Art that exists to shock is so 1916...journalism/commentary that exists to shock is getting to the same point. (I'm not trying to be clever and digging at you...its aimed at all commentators who choose heat over light - and there's about a billion of them)

http://www.raynerbrothers.com/

pax...until next time

 

 

by Anthony Behrens on July 22, 2010
Anthony Behrens

"I do like the metaphor of the painting you describe - very clever."

Sorry...one more thing...Metaphor?...I'd love to know what that would be, cos I don't know what it means...

Modern art eh...?

by william blake on July 22, 2010
william blake

Deborah, an unsatiafactory response, if you are going to chuck out a piece on censorship because that is what this is all about isn't it? You have to know the context of the art surrounding the ones you have vaguely described. (I notice that you say that the films have never been shown; was this the artists intention perhaps?

Germaine Greers book on the female gaze had HER labeled as a paedophile by people like you not reading things properly.

Andrew unsatisfactory response, I posited that the commercialisation outside of the controlled environment of the gallery equated to the change in the status of the works from art to just another form of commercial exploitation. I love the human form and im not impressed when it is used as a lure.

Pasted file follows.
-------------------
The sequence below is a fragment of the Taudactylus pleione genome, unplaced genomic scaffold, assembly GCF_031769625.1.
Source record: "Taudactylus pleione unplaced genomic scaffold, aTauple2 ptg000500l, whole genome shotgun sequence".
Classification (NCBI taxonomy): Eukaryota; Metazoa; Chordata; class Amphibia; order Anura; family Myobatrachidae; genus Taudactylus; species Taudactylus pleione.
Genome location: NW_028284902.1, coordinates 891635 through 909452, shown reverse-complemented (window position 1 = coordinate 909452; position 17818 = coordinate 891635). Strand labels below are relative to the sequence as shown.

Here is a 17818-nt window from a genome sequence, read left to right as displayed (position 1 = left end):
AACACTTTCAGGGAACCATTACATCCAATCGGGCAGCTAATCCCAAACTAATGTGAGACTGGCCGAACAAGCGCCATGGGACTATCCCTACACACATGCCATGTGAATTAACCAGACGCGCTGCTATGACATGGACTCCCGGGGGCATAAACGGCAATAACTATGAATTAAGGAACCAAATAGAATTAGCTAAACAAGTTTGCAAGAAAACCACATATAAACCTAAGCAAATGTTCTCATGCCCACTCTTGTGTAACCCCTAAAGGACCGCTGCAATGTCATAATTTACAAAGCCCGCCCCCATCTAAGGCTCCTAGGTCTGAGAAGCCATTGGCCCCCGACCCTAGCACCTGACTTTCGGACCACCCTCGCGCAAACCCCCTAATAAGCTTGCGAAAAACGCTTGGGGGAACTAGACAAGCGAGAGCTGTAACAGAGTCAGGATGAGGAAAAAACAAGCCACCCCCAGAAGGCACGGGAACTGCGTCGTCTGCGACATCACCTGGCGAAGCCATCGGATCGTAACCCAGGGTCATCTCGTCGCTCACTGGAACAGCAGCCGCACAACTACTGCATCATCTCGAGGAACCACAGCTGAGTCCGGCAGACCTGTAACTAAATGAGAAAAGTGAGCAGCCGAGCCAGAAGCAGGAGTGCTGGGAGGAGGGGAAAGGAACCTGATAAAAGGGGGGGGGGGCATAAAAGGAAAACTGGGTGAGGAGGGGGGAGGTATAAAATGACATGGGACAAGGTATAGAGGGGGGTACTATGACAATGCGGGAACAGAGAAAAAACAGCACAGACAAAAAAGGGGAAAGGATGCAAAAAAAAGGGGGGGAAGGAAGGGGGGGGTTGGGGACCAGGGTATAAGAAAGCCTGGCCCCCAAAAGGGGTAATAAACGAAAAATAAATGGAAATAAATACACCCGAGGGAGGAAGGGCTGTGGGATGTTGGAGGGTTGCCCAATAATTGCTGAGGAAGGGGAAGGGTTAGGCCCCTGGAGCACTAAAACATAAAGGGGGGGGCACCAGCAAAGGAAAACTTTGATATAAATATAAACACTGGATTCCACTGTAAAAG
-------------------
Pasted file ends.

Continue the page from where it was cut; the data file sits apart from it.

There are several noted photographers who have exhibited images of their growing naked children, I find these images hard to look at, especially at a certain point around puberty, however the artists are seemingly, along with you Andrew merely stating that the human body is natural and any fear or shame is invested in the viewer.

With few exceptions the children portrayed in these images have grown up and  wanted the photographs censored. Very few have suceeded.

 

by Andrew Geddis on July 23, 2010
Andrew Geddis

"I posited that the commercialisation outside of the controlled environment of the gallery equated to the change in the status of the works from art to just another form of commercial exploitation."

I don't understand this comment. Are you saying that "Art" can only happen in particular locations (in which case a Banksy piece goes from being not-Art when on a street to becoming Art when hung in a gallery)? Or are you saying that trying to sell "Art" automatically makes it "not Art" (in which case, has Van Gogh gone from being Art when he was alive and no-one would buy his stuff to not Art now that it changes hands for millions of dollars)? After all, what reason is there for the "controlled environment of gallery" except to lure the viewer into splurging a large wad of cash on buying the work in question?

As for photographers using their own kids in their work, I suspect anyone who thinks this is a good idea has parenting issues that run deeper than questionable views on the nature of Art.

by Deborah Coddington on July 23, 2010
Deborah Coddington

Graeme you are right (and given we're talking NZ law here, setting aside these films were made in New York, so I'm not sure whether they fall under Federal or State law but let's ignore that at the moment) - taking photos without consent is not illegal. And that doesn't make them objectionable, and they'd have to go before our Chief Censor to be classifed as objectionable and for that to happen, there would have to be the intent for them to be displayed at some point. Then if they were displayed, then that would be illegal.